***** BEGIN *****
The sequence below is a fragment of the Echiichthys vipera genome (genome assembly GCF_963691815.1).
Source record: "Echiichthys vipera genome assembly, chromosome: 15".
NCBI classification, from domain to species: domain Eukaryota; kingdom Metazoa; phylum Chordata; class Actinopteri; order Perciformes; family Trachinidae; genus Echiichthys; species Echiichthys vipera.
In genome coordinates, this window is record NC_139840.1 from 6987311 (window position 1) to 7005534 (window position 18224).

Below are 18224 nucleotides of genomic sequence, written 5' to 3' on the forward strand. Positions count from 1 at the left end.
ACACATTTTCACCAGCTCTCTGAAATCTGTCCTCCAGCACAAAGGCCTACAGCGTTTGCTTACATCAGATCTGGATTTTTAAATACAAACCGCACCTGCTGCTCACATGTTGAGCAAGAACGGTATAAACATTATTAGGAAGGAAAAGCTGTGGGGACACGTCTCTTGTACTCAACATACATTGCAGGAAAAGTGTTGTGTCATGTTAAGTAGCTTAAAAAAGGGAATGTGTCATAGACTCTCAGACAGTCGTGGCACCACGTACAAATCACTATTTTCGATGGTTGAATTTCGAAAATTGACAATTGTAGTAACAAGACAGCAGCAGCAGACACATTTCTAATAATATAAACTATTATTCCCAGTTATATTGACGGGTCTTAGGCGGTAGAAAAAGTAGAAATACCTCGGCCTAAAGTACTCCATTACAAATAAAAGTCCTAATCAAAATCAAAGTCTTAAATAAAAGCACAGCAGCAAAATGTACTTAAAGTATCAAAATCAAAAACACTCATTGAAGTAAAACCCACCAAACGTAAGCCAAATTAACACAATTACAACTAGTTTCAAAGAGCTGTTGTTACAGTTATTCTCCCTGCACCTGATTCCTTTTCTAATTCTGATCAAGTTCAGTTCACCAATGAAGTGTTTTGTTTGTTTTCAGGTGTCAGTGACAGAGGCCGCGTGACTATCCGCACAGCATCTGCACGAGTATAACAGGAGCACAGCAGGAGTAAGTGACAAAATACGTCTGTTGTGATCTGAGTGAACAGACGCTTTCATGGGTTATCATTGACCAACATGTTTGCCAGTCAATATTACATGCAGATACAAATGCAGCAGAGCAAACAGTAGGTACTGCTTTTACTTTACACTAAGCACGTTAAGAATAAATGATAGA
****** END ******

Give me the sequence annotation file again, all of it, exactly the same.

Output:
The sequence below is a fragment of the Echiichthys vipera genome (genome assembly GCF_963691815.1).
Source record: "Echiichthys vipera genome assembly, chromosome: 15".
NCBI classification, from domain to species: domain Eukaryota; kingdom Metazoa; phylum Chordata; class Actinopteri; order Perciformes; family Trachinidae; genus Echiichthys; species Echiichthys vipera.
In genome coordinates, this window is record NC_139840.1 from 6987311 (window position 1) to 7005534 (window position 18224).

Below are 18224 nucleotides of genomic sequence, written 5' to 3' on the forward strand. Positions count from 1 at the left end.
ACACATTTTCACCAGCTCTCTGAAATCTGTCCTCCAGCACAAAGGCCTACAGCGTTTGCTTACATCAGATCTGGATTTTTAAATACAAACCGCACCTGCTGCTCACATGTTGAGCAAGAACGGTATAAACATTATTAGGAAGGAAAAGCTGTGGGGACACGTCTCTTGTACTCAACATACATTGCAGGAAAAGTGTTGTGTCATGTTAAGTAGCTTAAAAAAGGGAATGTGTCATAGACTCTCAGACAGTCGTGGCACCACGTACAAATCACTATTTTCGATGGTTGAATTTCGAAAATTGACAATTGTAGTAACAAGACAGCAGCAGCAGACACATTTCTAATAATATAAACTATTATTCCCAGTTATATTGACGGGTCTTAGGCGGTAGAAAAAGTAGAAATACCTCGGCCTAAAGTACTCCATTACAAATAAAAGTCCTAATCAAAATCAAAGTCTTAAATAAAAGCACAGCAGCAAAATGTACTTAAAGTATCAAAATCAAAAACACTCATTGAAGTAAAACCCACCAAACGTAAGCCAAATTAACACAATTACAACTAGTTTCAAAGAGCTGTTGTTACAGTTATTCTCCCTGCACCTGATTCCTTTTCTAATTCTGATCAAGTTCAGTTCACCAATGAAGTGTTTTGTTTGTTTTCAGGTGTCAGTGACAGAGGCCGCGTGACTATCCGCACAGCATCTGCACGAGTATAACAGGAGCACAGCAGGAGTAAGTGACAAAATACGTCTGTTGTGATCTGAGTGAACAGACGCTTTCATGGGTTATCATTGACCAACATGTTTGCCAGTCAATATTACATGCAGATACAAATGCAGCAGAGCAAACAGTAGGTACTGCTTTTACTTTACACTAAGCACGTTAAGAATAAATGATAGA